BUENOS AIRES – President Mauricio Macri said on Monday that government employees in Argentina won’t receive pay raises this year as part of a string of measures aimed at cutting spending.
Macri also announced the elimination of 1,000 “political positions” and the firing of family members appointed as advisers by government ministers. The measure is expected to save the government about US$75 million.
The pay freezes and staffing changes will apply to national government and appear not to include local and state levels.
Macri came into office in December 2015 promising to revive Argentina’s economy and fight entrenched corruption. Although he is credited with ending a longstanding dispute that returned Argentina to global credit markets after more than 14 years, he has struggled to attract badly needed foreign investment.
At home, the government’s austerity move comes just as Argentines are facing increases in fuel, utilities and transportation costs that have harmed Macri’s popularity ratings. His government also faced violent protests in December over a pension overhaul bill that was ultimately approved by Congress.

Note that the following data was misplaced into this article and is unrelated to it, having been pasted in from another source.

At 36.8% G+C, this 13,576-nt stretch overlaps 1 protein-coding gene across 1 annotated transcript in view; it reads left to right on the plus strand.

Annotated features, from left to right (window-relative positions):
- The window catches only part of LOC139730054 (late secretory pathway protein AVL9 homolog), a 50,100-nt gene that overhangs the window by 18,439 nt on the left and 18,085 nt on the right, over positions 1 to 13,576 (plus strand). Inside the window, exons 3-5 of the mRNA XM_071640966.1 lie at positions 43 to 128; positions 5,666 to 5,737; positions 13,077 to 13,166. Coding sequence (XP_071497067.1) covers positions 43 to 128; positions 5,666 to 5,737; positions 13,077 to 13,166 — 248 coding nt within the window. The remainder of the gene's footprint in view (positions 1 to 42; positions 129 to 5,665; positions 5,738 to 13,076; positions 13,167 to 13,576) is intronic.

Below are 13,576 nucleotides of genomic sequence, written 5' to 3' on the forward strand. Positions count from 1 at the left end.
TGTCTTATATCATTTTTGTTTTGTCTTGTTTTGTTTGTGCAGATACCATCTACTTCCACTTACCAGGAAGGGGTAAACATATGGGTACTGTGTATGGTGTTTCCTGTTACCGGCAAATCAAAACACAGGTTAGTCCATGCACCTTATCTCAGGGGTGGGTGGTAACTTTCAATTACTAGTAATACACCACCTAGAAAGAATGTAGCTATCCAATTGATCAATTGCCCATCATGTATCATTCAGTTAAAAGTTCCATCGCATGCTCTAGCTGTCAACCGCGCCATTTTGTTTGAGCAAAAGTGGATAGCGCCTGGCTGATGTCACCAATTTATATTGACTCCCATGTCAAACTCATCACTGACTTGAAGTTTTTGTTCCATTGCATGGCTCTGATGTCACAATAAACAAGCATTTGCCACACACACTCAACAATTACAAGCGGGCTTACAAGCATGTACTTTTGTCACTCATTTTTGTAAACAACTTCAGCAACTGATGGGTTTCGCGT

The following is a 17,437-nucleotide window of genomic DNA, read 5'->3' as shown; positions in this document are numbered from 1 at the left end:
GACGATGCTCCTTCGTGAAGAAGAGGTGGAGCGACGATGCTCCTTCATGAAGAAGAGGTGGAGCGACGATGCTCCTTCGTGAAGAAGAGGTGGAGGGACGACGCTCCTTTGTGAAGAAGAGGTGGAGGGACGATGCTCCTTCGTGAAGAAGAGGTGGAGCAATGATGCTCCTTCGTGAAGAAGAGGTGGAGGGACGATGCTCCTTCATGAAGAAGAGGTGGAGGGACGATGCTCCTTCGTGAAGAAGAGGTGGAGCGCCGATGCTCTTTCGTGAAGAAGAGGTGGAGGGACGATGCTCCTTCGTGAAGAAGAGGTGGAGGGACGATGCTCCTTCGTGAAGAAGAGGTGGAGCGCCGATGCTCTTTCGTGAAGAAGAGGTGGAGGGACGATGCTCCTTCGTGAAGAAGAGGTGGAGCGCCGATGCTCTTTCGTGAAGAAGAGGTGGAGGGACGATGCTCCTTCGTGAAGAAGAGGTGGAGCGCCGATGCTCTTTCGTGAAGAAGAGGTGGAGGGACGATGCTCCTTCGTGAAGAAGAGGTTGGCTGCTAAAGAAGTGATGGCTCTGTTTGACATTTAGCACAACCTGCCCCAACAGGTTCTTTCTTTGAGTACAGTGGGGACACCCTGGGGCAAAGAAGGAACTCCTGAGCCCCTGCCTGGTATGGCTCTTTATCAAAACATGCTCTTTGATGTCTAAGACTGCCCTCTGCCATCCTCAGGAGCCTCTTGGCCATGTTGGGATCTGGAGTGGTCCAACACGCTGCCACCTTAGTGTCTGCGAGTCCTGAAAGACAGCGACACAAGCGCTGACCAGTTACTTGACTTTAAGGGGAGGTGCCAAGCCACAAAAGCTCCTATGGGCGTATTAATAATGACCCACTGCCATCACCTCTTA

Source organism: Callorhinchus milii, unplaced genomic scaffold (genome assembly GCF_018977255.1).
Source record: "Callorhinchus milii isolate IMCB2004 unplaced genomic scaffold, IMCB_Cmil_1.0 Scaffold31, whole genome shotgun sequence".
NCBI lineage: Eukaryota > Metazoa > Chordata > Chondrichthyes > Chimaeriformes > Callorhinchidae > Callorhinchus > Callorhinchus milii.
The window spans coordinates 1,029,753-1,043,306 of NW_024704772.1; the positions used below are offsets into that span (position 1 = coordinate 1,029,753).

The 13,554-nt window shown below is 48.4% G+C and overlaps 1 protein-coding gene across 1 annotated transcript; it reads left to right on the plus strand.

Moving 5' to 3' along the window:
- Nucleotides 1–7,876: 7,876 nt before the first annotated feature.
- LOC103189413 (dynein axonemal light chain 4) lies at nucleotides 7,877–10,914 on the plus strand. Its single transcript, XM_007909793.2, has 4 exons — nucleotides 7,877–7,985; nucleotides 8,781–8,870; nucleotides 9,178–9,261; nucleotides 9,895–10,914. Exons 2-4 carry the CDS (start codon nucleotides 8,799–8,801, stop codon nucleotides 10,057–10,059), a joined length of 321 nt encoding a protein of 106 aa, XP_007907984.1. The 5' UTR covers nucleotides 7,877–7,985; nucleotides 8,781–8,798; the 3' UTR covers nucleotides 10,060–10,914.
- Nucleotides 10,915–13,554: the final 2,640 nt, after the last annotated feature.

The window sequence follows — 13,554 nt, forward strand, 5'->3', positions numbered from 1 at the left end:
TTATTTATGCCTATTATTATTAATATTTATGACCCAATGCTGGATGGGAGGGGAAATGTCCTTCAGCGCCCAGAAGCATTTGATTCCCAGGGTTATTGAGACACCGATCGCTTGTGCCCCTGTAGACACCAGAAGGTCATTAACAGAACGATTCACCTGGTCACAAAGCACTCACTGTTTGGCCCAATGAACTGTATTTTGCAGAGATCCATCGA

“If Argentines chip in, all of us who are part of politics must make twice the effort and lead by example,” Macri said at the presidential palace after returning from Europe, where he met with potential investors.
“Change is serious. What we have proposed is much more than economic change, it is cultural change,” he said.
“We want to change the culture of power in Argentina. We all have to concede for something for the benefit of the greater whole.”
The pay freeze and other moves are expected to have a limited impact on the annual budget. But Macri said he hopes it can be followed by mayors and governors to reduce Argentina’s high deficit.
Last year, the OECD urged Argentina to introduce further reforms to boost productivity and the competitiveness of the economy.